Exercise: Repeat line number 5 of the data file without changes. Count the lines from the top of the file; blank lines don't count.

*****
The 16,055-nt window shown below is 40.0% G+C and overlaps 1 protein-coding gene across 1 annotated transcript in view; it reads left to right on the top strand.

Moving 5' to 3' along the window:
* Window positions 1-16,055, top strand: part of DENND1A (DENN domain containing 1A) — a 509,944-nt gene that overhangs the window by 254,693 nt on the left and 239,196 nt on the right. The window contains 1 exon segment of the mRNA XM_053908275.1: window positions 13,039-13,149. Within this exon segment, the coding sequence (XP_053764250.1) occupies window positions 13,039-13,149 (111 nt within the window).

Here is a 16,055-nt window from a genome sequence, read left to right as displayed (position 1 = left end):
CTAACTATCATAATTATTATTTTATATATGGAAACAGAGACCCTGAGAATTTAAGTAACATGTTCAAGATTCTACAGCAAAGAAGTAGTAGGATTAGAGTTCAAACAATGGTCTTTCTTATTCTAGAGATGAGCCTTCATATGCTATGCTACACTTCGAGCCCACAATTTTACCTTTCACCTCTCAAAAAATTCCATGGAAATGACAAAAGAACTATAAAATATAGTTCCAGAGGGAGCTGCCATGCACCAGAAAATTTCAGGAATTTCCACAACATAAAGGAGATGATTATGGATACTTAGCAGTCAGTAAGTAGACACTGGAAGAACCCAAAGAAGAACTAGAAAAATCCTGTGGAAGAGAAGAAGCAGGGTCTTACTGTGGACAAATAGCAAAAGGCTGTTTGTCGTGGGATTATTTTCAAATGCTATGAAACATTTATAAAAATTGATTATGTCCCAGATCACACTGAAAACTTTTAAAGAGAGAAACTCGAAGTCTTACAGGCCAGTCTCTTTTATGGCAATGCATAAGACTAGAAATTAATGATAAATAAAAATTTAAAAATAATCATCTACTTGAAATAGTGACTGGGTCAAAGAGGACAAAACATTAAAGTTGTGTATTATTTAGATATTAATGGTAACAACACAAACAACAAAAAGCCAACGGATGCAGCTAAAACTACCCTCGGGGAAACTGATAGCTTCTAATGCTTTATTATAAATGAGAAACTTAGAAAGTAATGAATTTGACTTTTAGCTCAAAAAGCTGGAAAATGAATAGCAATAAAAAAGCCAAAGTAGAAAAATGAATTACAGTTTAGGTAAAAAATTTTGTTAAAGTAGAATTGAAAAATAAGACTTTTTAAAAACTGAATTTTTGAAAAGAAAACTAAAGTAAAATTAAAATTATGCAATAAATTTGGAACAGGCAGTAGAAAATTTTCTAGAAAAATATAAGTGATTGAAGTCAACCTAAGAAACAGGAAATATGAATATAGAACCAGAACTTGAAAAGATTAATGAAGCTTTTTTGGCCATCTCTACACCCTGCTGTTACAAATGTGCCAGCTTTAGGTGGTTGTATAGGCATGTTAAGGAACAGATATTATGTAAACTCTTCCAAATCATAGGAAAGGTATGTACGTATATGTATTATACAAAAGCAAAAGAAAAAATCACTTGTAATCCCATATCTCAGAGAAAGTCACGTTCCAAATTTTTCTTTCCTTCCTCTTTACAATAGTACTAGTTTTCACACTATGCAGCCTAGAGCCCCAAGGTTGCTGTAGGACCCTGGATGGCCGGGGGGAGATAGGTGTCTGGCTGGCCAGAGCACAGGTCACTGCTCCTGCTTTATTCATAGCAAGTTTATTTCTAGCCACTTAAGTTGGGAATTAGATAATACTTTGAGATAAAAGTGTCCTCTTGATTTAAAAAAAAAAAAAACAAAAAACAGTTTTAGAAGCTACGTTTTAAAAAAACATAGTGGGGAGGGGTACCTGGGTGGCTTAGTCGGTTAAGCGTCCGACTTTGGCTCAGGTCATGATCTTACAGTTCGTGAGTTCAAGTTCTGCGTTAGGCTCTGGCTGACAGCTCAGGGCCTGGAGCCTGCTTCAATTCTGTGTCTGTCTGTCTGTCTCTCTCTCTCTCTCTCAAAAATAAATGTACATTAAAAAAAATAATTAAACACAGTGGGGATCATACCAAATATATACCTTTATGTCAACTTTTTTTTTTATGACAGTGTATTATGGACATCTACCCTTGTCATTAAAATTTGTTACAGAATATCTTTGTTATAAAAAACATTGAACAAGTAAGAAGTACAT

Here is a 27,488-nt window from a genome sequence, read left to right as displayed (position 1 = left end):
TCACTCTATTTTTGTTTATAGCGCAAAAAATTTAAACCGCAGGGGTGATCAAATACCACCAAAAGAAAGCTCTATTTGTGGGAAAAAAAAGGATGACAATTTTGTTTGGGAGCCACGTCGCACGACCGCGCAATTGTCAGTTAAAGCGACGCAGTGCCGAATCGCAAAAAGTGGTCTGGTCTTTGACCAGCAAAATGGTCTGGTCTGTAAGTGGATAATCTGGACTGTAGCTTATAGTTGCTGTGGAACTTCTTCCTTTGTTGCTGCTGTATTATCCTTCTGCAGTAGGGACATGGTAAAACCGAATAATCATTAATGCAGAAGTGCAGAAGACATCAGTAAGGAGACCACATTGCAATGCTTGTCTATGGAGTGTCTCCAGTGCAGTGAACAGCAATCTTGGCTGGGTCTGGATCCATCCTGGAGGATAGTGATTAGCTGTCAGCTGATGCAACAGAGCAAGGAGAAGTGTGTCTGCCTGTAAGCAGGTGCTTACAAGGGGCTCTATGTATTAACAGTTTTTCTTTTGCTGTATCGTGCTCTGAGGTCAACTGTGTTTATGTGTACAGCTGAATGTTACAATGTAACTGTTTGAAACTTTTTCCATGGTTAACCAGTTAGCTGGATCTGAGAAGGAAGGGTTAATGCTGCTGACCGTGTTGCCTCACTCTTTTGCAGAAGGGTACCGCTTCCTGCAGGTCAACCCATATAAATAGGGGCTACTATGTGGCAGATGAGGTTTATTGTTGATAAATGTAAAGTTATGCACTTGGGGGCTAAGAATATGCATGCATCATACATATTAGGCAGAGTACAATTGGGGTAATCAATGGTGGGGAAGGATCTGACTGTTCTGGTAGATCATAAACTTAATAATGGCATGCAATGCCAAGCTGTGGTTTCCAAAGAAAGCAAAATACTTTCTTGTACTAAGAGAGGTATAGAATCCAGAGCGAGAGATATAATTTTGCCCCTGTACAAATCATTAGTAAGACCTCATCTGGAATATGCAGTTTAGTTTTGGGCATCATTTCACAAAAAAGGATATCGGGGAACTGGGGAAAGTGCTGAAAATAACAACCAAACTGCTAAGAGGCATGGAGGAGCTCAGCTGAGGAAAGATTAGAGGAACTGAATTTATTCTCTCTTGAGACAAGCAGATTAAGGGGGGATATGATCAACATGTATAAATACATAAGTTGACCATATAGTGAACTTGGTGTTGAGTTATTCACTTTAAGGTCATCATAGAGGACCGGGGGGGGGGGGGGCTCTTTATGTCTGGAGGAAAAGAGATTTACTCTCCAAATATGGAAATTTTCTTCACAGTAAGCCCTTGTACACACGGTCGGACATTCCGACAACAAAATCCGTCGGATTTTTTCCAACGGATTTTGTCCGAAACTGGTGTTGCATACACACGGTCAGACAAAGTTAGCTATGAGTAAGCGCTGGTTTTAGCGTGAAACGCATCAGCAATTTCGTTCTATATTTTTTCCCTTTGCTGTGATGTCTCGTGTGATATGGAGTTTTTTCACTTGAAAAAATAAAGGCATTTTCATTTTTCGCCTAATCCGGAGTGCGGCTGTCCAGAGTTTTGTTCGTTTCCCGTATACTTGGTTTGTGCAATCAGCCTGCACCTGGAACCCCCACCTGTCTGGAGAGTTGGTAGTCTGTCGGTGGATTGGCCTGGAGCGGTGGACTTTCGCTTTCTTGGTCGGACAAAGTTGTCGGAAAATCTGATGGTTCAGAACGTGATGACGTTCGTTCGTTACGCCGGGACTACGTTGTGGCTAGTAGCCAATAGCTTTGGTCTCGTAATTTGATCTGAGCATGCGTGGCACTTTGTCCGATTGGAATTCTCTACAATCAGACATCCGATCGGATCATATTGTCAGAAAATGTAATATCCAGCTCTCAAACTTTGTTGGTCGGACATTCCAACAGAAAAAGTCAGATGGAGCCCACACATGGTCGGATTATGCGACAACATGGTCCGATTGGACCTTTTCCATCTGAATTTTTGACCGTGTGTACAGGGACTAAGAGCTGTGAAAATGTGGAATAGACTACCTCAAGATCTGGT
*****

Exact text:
CTAACTATCATAATTATTATTTTATATATGGAAACAGAGACCCTGAGAATTTAAGTAACATGTTCAAGATTCTACAGCAAAGAAGTAGTAGGATTAGAGTTCAAACAATGGTCTTTCTTATTCTAGAGATGAGCCTTCATATGCTATGCTACACTTCGAGCCCACAATTTTACCTTTCACCTCTCAAAAAATTCCATGGAAATGACAAAAGAACTATAAAATATAGTTCCAGAGGGAGCTGCCATGCACCAGAAAATTTCAGGAATTTCCACAACATAAAGGAGATGATTATGGATACTTAGCAGTCAGTAAGTAGACACTGGAAGAACCCAAAGAAGAACTAGAAAAATCCTGTGGAAGAGAAGAAGCAGGGTCTTACTGTGGACAAATAGCAAAAGGCTGTTTGTCGTGGGATTATTTTCAAATGCTATGAAACATTTATAAAAATTGATTATGTCCCAGATCACACTGAAAACTTTTAAAGAGAGAAACTCGAAGTCTTACAGGCCAGTCTCTTTTATGGCAATGCATAAGACTAGAAATTAATGATAAATAAAAATTTAAAAATAATCATCTACTTGAAATAGTGACTGGGTCAAAGAGGACAAAACATTAAAGTTGTGTATTATTTAGATATTAATGGTAACAACACAAACAACAAAAAGCCAACGGATGCAGCTAAAACTACCCTCGGGGAAACTGATAGCTTCTAATGCTTTATTATAAATGAGAAACTTAGAAAGTAATGAATTTGACTTTTAGCTCAAAAAGCTGGAAAATGAATAGCAATAAAAAAGCCAAAGTAGAAAAATGAATTACAGTTTAGGTAAAAAATTTTGTTAAAGTAGAATTGAAAAATAAGACTTTTTAAAAACTGAATTTTTGAAAAGAAAACTAAAGTAAAATTAAAATTATGCAATAAATTTGGAACAGGCAGTAGAAAATTTTCTAGAAAAATATAAGTGATTGAAGTCAACCTAAGAAACAGGAAATATGAATATAGAACCAGAACTTGAAAAGATTAATGAAGCTTTTTTGGCCATCTCTACACCCTGCTGTTACAAATGTGCCAGCTTTAGGTGGTTGTATAGGCATGTTAAGGAACAGATATTATGTAAACTCTTCCAAATCATAGGAAAGGTATGTACGTATATGTATTATACAAAAGCAAAAGAAAAAATCACTTGTAATCCCATATCTCAGAGAAAGTCACGTTCCAAATTTTTCTTTCCTTCCTCTTTACAATAGTACTAGTTTTCACACTATGCAGCCTAGAGCCCCAAGGTTGCTGTAGGACCCTGGATGGCCGGGGGGAGATAGGTGTCTGGCTGGCCAGAGCACAGGTCACTGCTCCTGCTTTATTCATAGCAAGTTTATTTCTAGCCACTTAAGTTGGGAATTAGATAATACTTTGAGATAAAAGTGTCCTCTTGATTTAAAAAAAAAAAAAACAAAAAACAGTTTTAGAAGCTACGTTTTAAAAAAACATAGTGGGGAGGGGTACCTGGGTGGCTTAGTCGGTTAAGCGTCCGACTTTGGCTCAGGTCATGATCTTACAGTTCGTGAGTTCAAGTTCTGCGTTAGGCTCTGGCTGACAGCTCAGGGCCTGGAGCCTGCTTCAATTCTGTGTCTGTCTGTCTGTCTCTCTCTCTCTCTCTCAAAAATAAATGTACATTAAAAAAAATAATTAAACACAGTGGGGATCATACCAAATATATACCTTTATGTCAACTTTTTTTTTTATGACAGTGTATTATGGACATCTACCCTTGTCATTAAAATTTGTTACAGAATATCTTTGTTATAAAAAACATTGAACAAGTAAGAAGTACAT